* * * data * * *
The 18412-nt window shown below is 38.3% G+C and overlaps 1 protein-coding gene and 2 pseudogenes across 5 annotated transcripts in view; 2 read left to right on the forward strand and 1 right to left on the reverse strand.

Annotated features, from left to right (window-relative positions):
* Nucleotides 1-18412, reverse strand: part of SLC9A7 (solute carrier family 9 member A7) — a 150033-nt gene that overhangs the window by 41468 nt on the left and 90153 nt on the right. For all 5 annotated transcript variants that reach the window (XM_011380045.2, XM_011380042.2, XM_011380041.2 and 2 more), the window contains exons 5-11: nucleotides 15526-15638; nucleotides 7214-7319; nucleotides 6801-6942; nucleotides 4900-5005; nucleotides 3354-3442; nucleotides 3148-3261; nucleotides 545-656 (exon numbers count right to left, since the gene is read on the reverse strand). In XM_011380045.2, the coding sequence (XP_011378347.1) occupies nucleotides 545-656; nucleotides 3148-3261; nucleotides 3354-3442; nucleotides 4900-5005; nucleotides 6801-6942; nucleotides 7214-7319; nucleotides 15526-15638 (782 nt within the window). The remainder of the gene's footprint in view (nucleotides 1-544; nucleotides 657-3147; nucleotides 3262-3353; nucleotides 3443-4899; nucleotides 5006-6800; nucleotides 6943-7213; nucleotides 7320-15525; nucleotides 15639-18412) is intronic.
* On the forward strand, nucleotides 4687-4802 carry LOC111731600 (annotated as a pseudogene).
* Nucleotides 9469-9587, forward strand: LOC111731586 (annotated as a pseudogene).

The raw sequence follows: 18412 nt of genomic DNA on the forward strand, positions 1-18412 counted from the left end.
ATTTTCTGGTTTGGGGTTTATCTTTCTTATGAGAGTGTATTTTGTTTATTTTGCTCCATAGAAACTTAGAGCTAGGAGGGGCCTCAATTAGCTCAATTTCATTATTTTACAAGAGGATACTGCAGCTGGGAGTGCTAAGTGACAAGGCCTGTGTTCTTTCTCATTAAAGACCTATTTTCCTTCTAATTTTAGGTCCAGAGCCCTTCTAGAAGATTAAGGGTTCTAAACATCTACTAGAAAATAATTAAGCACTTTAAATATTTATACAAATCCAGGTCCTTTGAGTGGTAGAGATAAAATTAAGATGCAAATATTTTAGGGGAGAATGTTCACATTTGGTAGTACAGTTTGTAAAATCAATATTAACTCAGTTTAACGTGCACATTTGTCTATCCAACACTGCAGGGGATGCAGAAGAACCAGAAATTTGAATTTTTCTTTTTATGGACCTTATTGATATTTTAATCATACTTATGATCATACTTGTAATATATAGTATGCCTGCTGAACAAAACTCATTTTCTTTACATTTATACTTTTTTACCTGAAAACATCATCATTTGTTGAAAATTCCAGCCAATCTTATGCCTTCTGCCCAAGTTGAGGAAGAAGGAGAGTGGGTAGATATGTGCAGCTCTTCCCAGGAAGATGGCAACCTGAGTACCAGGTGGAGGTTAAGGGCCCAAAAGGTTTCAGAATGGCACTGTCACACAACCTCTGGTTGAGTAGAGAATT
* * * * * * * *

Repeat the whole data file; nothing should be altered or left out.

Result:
The 18412-nt window shown below is 38.3% G+C and overlaps 1 protein-coding gene and 2 pseudogenes across 5 annotated transcripts in view; 2 read left to right on the forward strand and 1 right to left on the reverse strand.

Annotated features, from left to right (window-relative positions):
* Nucleotides 1-18412, reverse strand: part of SLC9A7 (solute carrier family 9 member A7) — a 150033-nt gene that overhangs the window by 41468 nt on the left and 90153 nt on the right. For all 5 annotated transcript variants that reach the window (XM_011380045.2, XM_011380042.2, XM_011380041.2 and 2 more), the window contains exons 5-11: nucleotides 15526-15638; nucleotides 7214-7319; nucleotides 6801-6942; nucleotides 4900-5005; nucleotides 3354-3442; nucleotides 3148-3261; nucleotides 545-656 (exon numbers count right to left, since the gene is read on the reverse strand). In XM_011380045.2, the coding sequence (XP_011378347.1) occupies nucleotides 545-656; nucleotides 3148-3261; nucleotides 3354-3442; nucleotides 4900-5005; nucleotides 6801-6942; nucleotides 7214-7319; nucleotides 15526-15638 (782 nt within the window). The remainder of the gene's footprint in view (nucleotides 1-544; nucleotides 657-3147; nucleotides 3262-3353; nucleotides 3443-4899; nucleotides 5006-6800; nucleotides 6943-7213; nucleotides 7320-15525; nucleotides 15639-18412) is intronic.
* On the forward strand, nucleotides 4687-4802 carry LOC111731600 (annotated as a pseudogene).
* Nucleotides 9469-9587, forward strand: LOC111731586 (annotated as a pseudogene).

The raw sequence follows: 18412 nt of genomic DNA on the forward strand, positions 1-18412 counted from the left end.
ATTTTCTGGTTTGGGGTTTATCTTTCTTATGAGAGTGTATTTTGTTTATTTTGCTCCATAGAAACTTAGAGCTAGGAGGGGCCTCAATTAGCTCAATTTCATTATTTTACAAGAGGATACTGCAGCTGGGAGTGCTAAGTGACAAGGCCTGTGTTCTTTCTCATTAAAGACCTATTTTCCTTCTAATTTTAGGTCCAGAGCCCTTCTAGAAGATTAAGGGTTCTAAACATCTACTAGAAAATAATTAAGCACTTTAAATATTTATACAAATCCAGGTCCTTTGAGTGGTAGAGATAAAATTAAGATGCAAATATTTTAGGGGAGAATGTTCACATTTGGTAGTACAGTTTGTAAAATCAATATTAACTCAGTTTAACGTGCACATTTGTCTATCCAACACTGCAGGGGATGCAGAAGAACCAGAAATTTGAATTTTTCTTTTTATGGACCTTATTGATATTTTAATCATACTTATGATCATACTTGTAATATATAGTATGCCTGCTGAACAAAACTCATTTTCTTTACATTTATACTTTTTTACCTGAAAACATCATCATTTGTTGAAAATTCCAGCCAATCTTATGCCTTCTGCCCAAGTTGAGGAAGAAGGAGAGTGGGTAGATATGTGCAGCTCTTCCCAGGAAGATGGCAACCTGAGTACCAGGTGGAGGTTAAGGGCCCAAAAGGTTTCAGAATGGCACTGTCACACAACCTCTGGTTGAGTAGAGAATT